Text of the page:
Sustainable Face Masks Can Reduce Your Environmental Impact

The mask mandates have been in effect for half a year already, and with the COVID-19 pandemic still rising to its peak in the United States, it looks like they’re going to be around for a while longer. Thousands of mask-selling businesses began to pop up at the beginning of the pandemic. Old companies adopted masks as part of their last-minute checkout items, and some new, small businesses built themselves up on selling masks alone.

Sustainable and ethically-made masks are good for our society and the planet we call our home. Rapidly growing amounts of waste have had adverse effects on the environment, and the EPA estimates that 267.8 million tons of trash were generated in 2017, with 139.6 million tons ultimately going to landfills.

Many people use washable cloth masks instead of one-time disposable masks in order to reduce waste, but that’s not the only way for your mask purchases to have a positive impact on the environment. Choosing to support various kinds of ethical and sustainable brands can help to reduce your own personal waste and carbon footprint.

Photo by Vera Davidova on Unsplash Cloth masks lend themselves to helping the environment via their reusable nature.  While producing cotton masks has a 20% higher carbon impact than producing N95 masks does, their environmental footprint after 30 days of usage is only a small fraction of the footprint made by the disposable masks.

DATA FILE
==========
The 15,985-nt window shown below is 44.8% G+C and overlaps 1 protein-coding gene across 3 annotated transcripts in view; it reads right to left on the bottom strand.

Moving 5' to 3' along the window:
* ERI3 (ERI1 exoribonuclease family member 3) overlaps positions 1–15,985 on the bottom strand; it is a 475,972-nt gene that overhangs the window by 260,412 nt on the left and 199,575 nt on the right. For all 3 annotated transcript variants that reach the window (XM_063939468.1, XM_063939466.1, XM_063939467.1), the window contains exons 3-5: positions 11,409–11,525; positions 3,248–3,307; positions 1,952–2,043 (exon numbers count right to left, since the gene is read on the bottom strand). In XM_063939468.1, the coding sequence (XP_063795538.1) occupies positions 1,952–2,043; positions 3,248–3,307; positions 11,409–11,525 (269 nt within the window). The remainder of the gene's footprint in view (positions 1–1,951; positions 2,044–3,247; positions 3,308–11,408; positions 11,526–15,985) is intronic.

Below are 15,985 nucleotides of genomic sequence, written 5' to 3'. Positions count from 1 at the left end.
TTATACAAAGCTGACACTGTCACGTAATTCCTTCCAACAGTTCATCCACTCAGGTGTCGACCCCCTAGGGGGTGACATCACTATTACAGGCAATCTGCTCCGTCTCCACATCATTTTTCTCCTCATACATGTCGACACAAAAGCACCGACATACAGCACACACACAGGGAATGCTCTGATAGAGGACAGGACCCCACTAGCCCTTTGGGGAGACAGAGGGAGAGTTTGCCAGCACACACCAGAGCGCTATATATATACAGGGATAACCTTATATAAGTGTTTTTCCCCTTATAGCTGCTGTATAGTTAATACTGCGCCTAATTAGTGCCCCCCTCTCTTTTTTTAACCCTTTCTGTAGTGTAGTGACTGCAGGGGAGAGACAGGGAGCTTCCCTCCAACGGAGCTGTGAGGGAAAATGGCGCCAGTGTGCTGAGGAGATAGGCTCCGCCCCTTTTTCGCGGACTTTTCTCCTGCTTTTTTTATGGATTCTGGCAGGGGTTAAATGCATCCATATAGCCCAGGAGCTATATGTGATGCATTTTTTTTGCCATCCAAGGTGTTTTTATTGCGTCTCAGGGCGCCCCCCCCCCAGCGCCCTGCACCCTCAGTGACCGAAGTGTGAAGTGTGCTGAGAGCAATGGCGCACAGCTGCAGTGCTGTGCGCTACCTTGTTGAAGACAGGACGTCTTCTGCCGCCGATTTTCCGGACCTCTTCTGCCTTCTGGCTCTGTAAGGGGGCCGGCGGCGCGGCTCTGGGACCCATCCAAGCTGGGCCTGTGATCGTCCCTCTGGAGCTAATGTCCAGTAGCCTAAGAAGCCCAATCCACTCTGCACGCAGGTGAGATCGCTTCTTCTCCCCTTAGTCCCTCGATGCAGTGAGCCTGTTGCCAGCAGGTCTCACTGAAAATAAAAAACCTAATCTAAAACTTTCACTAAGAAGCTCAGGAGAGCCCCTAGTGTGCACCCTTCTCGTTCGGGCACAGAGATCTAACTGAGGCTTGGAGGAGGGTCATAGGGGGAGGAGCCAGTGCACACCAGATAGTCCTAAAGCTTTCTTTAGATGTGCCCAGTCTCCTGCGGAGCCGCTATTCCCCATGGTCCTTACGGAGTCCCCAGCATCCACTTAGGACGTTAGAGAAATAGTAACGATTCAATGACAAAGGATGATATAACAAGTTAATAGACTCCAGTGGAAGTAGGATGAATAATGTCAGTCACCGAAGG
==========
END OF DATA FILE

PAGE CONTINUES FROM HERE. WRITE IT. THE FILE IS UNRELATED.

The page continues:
Some companies make masks out of materials they have leftover from production. OhSevenDays mindfully up-cycles scrap fabrics from their workshop to create their three-mask pack.

Others not only locally source their fabrics, they also donate for each purchase. Collina Strada makes masks from deadstock materials and provides three per purchase to Seeding Sovereignty, an indigenous social and environmental collective. Whimsy and Row offers masks made out of up-cycled and locally sourced fabrics, and every time you purchase one, they donate another to locations in L.A. like Downtown Women’s Center and Union Rescue Mission.

Some companies make completely biodegradable masks as well. Rachel Craven produces 100% linen masks that are machine washable and naturally antibacterial.

election ballot with red and blue masks Photo by Tiffany Tertipes from Unsplash Utilizing reusable masks in every day life can help you have a positive impact on the environment. Make the choice to lower your carbon footprint and choose to support businesses who sell sustainable masks!

Sources: 1, 2, 3, 4, 5, 6

Photos: Her Campus Media